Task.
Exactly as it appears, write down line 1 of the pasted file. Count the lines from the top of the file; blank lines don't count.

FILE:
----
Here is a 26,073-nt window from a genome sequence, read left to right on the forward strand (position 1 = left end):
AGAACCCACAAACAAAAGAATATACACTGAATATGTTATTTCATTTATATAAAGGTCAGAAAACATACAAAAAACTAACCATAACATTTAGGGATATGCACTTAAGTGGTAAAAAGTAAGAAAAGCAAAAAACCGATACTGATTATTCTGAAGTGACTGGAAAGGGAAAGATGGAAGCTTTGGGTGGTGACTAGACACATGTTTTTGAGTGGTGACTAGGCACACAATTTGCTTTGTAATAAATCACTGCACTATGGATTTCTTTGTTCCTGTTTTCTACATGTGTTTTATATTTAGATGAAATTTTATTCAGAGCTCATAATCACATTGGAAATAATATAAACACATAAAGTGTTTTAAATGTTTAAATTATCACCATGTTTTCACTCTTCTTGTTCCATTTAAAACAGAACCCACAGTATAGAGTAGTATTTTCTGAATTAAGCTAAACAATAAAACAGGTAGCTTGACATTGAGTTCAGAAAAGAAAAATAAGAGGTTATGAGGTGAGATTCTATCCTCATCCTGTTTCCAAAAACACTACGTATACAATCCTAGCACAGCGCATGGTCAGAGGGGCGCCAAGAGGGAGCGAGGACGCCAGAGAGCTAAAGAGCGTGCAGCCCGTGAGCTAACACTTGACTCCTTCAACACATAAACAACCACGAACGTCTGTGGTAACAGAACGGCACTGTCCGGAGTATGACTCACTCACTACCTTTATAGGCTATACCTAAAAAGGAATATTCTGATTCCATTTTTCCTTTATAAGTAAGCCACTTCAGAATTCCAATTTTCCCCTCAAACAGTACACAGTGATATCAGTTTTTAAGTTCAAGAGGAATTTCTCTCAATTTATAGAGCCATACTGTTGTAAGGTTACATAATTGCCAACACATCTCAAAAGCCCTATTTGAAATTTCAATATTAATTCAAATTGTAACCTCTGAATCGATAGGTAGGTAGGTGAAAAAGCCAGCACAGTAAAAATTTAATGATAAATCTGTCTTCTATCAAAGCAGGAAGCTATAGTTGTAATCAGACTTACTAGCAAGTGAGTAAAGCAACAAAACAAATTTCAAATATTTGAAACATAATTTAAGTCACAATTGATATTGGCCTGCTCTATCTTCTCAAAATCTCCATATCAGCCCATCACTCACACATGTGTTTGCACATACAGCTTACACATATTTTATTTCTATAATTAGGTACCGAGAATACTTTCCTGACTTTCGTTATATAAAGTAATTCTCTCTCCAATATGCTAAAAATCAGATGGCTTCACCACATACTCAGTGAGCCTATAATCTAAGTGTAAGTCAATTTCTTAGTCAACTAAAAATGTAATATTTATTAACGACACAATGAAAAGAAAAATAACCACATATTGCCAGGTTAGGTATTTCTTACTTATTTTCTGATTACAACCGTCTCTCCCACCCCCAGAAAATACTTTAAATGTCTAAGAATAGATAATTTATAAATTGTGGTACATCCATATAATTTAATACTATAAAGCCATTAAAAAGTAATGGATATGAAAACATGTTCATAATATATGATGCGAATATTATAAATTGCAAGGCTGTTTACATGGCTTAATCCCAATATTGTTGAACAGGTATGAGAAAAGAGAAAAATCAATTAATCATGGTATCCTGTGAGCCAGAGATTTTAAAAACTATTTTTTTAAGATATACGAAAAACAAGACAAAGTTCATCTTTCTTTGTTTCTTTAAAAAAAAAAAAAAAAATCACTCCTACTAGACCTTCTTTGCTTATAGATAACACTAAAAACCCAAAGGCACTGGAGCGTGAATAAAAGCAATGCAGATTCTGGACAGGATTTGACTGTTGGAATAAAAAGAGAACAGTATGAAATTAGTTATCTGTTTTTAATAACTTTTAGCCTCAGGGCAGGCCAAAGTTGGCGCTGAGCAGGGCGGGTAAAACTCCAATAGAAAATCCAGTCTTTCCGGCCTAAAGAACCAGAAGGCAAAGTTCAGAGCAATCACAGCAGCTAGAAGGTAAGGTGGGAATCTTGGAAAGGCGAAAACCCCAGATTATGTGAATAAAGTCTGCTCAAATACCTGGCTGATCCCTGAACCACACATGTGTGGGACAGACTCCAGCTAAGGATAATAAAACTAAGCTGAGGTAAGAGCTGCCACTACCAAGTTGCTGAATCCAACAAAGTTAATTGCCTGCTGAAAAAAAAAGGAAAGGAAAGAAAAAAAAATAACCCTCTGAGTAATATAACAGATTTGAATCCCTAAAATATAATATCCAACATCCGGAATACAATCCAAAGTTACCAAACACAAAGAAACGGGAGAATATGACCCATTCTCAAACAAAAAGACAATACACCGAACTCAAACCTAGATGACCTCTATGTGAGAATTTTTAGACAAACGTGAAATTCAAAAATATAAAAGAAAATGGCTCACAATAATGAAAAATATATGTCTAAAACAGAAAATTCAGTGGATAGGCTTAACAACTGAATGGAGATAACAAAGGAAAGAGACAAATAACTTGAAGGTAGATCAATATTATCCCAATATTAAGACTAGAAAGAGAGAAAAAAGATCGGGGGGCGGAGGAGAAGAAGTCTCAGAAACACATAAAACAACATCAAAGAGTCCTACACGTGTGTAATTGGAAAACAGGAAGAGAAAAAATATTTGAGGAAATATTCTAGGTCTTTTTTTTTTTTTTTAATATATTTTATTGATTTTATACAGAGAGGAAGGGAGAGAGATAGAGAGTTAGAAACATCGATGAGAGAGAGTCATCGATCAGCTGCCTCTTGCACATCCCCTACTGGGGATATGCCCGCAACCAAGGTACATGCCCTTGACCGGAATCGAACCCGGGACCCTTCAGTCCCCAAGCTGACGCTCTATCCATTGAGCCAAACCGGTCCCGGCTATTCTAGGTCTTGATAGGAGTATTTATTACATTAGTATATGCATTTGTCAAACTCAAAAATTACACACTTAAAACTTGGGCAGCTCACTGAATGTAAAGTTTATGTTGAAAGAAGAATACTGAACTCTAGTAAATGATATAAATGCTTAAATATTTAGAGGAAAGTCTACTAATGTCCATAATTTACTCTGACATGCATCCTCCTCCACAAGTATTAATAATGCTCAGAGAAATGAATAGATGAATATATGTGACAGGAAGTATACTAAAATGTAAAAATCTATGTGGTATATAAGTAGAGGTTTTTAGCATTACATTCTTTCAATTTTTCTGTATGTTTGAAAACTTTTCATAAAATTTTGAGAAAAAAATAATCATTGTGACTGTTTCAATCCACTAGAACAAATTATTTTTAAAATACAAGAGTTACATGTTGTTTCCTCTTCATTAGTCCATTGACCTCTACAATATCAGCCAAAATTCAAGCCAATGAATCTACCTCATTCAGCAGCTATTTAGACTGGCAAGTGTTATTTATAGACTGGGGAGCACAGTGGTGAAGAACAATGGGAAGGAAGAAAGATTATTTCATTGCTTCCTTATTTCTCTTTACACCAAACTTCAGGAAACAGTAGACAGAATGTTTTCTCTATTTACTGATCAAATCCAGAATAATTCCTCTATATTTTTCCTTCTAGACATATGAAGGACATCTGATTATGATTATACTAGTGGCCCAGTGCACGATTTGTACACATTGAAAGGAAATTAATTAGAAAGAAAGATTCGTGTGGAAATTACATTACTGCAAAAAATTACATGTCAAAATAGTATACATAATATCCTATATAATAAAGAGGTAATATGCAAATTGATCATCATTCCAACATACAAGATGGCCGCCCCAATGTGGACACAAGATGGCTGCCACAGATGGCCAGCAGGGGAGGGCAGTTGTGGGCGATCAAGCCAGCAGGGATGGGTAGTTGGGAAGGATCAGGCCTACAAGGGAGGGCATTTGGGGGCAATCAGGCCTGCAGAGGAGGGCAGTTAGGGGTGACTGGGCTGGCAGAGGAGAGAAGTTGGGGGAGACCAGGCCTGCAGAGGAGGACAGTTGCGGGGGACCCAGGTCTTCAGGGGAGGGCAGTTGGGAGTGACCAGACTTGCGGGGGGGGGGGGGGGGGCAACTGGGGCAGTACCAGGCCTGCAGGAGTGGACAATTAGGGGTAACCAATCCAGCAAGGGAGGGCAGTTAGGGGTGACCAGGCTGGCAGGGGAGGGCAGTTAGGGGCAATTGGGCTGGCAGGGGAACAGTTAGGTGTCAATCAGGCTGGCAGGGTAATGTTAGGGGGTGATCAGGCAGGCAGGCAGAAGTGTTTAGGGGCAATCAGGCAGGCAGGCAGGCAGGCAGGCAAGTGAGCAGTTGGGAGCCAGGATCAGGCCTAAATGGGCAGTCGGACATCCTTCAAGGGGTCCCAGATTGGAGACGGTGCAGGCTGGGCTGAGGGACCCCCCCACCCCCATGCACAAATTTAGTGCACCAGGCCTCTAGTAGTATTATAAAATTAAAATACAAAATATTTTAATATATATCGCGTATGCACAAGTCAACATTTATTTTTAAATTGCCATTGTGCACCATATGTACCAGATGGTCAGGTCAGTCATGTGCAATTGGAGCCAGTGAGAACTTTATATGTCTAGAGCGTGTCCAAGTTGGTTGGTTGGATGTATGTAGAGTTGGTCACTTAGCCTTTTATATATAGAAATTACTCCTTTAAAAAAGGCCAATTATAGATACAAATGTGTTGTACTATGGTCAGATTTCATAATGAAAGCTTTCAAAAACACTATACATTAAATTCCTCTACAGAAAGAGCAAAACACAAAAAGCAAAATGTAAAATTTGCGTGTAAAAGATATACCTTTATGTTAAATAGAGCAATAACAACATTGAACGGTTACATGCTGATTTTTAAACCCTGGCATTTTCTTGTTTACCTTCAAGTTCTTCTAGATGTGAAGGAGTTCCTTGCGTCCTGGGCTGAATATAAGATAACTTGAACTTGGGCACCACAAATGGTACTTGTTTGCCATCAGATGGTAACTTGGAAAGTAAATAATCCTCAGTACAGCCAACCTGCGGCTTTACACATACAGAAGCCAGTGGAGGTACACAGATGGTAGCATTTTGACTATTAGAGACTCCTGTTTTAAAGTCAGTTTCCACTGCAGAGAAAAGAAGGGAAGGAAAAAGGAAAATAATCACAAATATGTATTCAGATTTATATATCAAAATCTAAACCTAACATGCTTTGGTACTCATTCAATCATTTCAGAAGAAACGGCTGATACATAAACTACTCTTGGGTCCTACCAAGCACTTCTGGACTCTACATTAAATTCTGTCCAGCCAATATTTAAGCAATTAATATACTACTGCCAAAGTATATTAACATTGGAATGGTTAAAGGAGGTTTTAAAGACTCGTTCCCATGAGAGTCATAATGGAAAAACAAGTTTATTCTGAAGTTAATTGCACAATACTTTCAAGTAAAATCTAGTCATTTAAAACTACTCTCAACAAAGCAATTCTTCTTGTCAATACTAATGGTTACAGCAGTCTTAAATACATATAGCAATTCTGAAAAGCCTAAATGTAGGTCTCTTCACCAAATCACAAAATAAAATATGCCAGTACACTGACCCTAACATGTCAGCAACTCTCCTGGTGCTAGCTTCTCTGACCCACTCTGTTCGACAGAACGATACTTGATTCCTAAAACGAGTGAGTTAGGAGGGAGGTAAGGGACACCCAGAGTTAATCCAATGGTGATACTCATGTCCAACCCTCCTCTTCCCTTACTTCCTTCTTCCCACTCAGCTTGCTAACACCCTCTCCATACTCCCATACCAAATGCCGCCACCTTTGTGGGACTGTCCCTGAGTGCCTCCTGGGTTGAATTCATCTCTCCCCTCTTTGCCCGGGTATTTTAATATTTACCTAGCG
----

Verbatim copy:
Here is a 26,073-nt window from a genome sequence, read left to right on the forward strand (position 1 = left end):